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Take this bullet train. Please

Op-Ed

California's proposed high-speed rail project is a costly boondoggle.

November 06, 2011|By Richard White

So, the California High-Speed Rail Authority was wrong. The bullet trains from Anaheim and Los Angeles to San Francisco will not cost $34 billion as originally estimated, or

$43 billion as the authority insisted just two years ago, but closer to $100 billion. Critics say the agency's new $98.5-billion estimate is low, and the authority admits it might go as high as $117.6 billion, but for sake of argument call the cost $100 billion.

The authority is offering us less for more. The original system included Sacramento and San Diego. They are not part of this estimate. They will be added in Phase 2, and the authority does not say what Phase 2 will cost. Critics of the plan estimate the total cost at $180 billion.

TIMELINE: California high-speed rail project

This is a lot of money in a state cutting back its higher education system, shortchanging its K-12 system and watching its existing infrastructure decay at an alarming rate. This is roughly five years of funding for the University of California and roughly 2 1/2 times the governor's proposed annual budget for K-12.

But forget about that. The new report from the same old consultants assures us that we don't need to worry about where the $100 billion will come from or who will actually ride this railroad. The new report has new numbers — most assuredly correct numbers, because why shouldn't we trust these people? And they have a plan.

To build a $100-billion system we have $3.3 billion from the federal government for high-speed rail and another $3.25 billion in federal stimulus funds. There is $9 billion in bond money approved by voters in 2008 through Proposition 1a. What we will do is build the first sector from Bakersfield to Merced. Yes, Bakersfield to Merced. Then we will need further federal, state and local aid, which if it comes at

all will have to come at the expense of other far more feasible and necessary transportation projects.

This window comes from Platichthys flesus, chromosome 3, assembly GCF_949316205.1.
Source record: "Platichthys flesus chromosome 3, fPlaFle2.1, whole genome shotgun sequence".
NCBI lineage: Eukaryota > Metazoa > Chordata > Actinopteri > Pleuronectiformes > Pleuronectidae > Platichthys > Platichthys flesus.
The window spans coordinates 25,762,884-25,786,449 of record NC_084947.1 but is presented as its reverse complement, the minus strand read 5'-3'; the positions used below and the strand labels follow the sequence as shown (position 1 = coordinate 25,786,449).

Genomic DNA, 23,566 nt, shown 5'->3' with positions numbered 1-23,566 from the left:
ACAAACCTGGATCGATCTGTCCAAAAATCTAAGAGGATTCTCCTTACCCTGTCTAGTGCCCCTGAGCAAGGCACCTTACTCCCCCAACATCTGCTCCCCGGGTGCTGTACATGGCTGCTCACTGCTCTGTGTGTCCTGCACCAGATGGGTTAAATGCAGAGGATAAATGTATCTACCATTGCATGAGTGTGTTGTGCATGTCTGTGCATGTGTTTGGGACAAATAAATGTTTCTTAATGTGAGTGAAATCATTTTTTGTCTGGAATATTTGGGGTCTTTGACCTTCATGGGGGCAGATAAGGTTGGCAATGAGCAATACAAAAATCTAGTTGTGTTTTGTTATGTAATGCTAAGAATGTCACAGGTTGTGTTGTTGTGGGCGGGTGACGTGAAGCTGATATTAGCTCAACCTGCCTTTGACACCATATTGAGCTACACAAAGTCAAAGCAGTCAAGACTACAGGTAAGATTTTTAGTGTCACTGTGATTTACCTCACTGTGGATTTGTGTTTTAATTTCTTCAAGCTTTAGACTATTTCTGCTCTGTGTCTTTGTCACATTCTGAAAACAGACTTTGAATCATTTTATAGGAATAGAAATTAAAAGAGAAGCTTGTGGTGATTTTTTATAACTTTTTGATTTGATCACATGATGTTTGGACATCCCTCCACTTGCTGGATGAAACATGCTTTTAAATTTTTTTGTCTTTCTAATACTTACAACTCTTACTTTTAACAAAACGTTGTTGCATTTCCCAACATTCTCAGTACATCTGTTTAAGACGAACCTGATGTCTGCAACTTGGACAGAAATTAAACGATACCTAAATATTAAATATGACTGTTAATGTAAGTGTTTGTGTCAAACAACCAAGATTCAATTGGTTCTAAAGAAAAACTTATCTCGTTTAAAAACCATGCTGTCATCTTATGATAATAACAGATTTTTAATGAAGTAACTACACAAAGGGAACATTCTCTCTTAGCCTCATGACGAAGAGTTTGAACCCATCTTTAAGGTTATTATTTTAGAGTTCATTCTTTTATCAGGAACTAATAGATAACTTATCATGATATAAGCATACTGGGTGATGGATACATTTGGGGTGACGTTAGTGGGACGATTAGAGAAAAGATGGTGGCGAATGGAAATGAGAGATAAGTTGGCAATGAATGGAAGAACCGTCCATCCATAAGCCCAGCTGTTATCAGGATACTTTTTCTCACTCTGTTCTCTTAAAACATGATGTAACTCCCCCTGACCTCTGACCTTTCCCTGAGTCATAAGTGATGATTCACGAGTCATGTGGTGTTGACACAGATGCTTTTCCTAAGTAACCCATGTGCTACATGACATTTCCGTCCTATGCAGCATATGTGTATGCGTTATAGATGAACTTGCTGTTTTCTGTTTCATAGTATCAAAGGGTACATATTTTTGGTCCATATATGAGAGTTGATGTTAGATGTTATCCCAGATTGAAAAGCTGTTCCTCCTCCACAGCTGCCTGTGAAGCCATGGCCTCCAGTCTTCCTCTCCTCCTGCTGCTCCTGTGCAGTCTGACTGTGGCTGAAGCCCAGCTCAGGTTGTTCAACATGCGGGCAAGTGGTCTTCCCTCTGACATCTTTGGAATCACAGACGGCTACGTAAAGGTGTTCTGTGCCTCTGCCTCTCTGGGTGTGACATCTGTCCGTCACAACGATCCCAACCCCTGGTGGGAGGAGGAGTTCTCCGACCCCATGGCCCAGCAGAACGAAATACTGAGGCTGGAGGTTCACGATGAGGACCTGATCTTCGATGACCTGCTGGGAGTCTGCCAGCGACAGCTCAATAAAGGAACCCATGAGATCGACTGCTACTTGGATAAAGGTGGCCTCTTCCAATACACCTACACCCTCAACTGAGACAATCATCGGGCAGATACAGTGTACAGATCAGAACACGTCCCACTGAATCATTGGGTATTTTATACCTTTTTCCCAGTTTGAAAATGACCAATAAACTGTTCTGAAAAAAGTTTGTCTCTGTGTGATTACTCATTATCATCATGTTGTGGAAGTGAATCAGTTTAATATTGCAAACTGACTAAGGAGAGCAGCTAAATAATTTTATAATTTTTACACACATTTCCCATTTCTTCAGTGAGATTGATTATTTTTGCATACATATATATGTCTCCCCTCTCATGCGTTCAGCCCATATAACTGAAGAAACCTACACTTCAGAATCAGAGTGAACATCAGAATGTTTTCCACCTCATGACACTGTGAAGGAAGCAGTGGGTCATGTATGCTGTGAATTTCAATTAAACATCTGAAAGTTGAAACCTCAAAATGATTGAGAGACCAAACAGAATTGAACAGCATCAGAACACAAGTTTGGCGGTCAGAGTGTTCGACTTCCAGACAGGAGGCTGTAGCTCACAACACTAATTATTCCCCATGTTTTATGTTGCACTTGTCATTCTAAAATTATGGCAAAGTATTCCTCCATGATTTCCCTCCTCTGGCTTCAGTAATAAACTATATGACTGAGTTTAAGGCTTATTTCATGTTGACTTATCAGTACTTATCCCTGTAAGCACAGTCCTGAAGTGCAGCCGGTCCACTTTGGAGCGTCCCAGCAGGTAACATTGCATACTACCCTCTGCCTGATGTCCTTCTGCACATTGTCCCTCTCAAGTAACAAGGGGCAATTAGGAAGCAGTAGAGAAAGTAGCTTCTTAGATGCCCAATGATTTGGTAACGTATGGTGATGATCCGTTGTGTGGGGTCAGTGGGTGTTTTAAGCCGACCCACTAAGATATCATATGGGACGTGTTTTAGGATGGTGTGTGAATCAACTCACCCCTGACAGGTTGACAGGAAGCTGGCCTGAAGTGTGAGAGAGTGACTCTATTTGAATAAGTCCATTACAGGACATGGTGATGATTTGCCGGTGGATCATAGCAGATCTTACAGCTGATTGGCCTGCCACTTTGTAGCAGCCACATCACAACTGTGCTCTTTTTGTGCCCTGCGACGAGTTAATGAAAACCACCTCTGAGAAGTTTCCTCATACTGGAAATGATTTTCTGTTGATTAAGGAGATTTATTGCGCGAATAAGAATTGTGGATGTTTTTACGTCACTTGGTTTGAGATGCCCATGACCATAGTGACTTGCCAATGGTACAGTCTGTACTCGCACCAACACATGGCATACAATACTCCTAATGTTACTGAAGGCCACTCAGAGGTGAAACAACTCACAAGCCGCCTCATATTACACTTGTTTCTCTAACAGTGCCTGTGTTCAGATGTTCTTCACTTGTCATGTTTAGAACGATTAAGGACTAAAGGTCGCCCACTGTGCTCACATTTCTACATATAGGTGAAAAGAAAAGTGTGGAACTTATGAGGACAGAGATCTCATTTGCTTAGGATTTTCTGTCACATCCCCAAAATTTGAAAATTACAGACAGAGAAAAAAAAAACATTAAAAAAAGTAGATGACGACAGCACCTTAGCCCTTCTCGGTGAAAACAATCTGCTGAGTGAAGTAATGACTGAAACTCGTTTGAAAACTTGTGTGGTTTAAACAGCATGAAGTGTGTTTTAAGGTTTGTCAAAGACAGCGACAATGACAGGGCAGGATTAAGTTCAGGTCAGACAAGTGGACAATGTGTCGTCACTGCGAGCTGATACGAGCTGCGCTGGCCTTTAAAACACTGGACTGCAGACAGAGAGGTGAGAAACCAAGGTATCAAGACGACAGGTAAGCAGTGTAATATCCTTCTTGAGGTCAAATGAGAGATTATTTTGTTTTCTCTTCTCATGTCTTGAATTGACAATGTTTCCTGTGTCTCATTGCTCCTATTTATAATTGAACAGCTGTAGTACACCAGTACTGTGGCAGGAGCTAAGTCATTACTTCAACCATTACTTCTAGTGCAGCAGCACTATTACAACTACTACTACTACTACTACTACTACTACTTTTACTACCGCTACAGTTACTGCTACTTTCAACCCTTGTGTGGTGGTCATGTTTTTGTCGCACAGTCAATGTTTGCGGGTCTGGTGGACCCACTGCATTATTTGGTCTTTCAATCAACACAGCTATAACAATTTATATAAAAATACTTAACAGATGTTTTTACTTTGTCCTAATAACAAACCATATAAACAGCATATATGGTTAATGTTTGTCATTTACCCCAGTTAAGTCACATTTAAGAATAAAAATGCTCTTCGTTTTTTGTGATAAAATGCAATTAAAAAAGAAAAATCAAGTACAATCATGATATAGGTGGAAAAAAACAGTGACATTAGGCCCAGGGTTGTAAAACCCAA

But the plan expects the first segments to turn a profit and attract private investment. Really. The plan says we will build incrementally, not finishing the system until 2030, with it fully operational in 2033. And each completed segment will draw additional private investment. If we are going to build incrementally, why not just wait? The Chinese rush to high-speed rail is not working out as well as it might. It is plagued by technical problems, cost overruns, corruption, low ridership and high fares. New technologies tend to improve with time and grow less expensive. Look at your computer.

Because only two high-speed systems — Tokyo to Osaka and Paris to Lyon, neither of them comparable to the California route — turn a profit, the report resorts to another measure. It assures us that high-speed rail systems throughout the world pay their operating costs and maintenance from fares. But this is not a profit. A profit means you repay the cost of building the system, the interest on the money borrowed to build it and gain something besides. A profit is necessary if you are going attract private capital. This report skirts the issue of capital costs — the costs of investment and interest. If we got a free railroad, we might be able to maintain it from ticket fares alone (although I doubt it), but this railroad will cost more capital than we have. Capital costs money.

But let's imagine the first segment does turn a profit from that assuredly lucrative clientele ready to go back and forth between Bakersfield and Merced. The profit will be the result of public investment. This segment of the line will be a gift from the federal government and California taxpayers. Any ensuing section, however, will entail much higher capital costs because private investors will expect a return. So the first section doesn't really tell us the cost of the ensuing sections.

The report says the private sector will absorb the risk. Really. It won't demand a subsidy or a public guarantee, because Proposition 1a prohibits this. That other public/private partnerships like Freddie Mac and Fannie Mae have not always been examples of financial rectitude and have needed public bailouts shouldn't bother us. God forbid we learn from experience. And the Legislature would never change the rules, even to rescue a white elephant in the San Joaquin Valley. Really.

The California High-Speed Rail Authority has created a set of models and scenarios to answer the objections to its earlier models and scenarios. These will be parsed in much more detail than I can do here, but it is best to note the assumptions. First, its model assumes that the rail passenger fare will always be cheaper than airfare or driving. A ticket from San Francisco to Anaheim will be $72 in 2005 dollars. This is projected out to 2030.

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